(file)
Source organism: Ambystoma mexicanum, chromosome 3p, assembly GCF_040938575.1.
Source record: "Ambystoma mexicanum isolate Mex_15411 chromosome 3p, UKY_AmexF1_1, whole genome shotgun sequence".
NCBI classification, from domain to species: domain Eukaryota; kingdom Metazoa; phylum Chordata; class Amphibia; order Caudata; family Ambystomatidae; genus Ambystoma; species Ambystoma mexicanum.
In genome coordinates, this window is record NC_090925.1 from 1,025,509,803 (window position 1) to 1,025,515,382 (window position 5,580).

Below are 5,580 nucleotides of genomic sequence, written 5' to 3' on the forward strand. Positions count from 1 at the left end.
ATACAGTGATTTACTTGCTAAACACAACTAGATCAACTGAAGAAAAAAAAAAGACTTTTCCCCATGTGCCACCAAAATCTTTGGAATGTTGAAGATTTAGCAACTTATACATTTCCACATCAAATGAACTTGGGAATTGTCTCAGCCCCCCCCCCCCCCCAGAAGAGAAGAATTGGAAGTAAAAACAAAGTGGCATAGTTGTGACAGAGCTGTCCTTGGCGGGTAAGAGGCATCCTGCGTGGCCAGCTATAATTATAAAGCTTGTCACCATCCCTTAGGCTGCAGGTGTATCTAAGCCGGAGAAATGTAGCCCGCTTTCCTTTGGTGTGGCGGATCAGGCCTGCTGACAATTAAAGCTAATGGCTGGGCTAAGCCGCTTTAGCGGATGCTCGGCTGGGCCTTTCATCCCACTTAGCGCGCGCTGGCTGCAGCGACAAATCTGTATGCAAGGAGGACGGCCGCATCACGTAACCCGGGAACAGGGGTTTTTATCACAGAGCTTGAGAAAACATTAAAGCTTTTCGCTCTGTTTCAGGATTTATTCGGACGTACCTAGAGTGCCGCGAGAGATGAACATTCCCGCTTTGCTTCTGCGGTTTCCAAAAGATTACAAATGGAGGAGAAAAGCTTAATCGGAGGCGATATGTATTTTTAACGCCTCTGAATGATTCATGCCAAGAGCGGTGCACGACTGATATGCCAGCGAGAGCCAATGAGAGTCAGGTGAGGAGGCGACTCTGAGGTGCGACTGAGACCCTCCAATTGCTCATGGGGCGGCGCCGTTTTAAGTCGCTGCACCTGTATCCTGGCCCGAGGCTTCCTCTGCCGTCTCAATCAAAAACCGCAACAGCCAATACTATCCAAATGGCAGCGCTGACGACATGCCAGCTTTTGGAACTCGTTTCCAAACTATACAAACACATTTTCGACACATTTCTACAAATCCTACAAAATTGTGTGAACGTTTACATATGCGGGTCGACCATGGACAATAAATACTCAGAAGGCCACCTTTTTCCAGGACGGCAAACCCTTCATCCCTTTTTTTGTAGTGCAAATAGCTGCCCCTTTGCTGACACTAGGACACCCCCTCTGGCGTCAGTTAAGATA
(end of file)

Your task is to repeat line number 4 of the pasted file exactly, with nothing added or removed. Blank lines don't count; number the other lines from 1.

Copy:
In genome coordinates, this window is record NC_090925.1 from 1,025,509,803 (window position 1) to 1,025,515,382 (window position 5,580).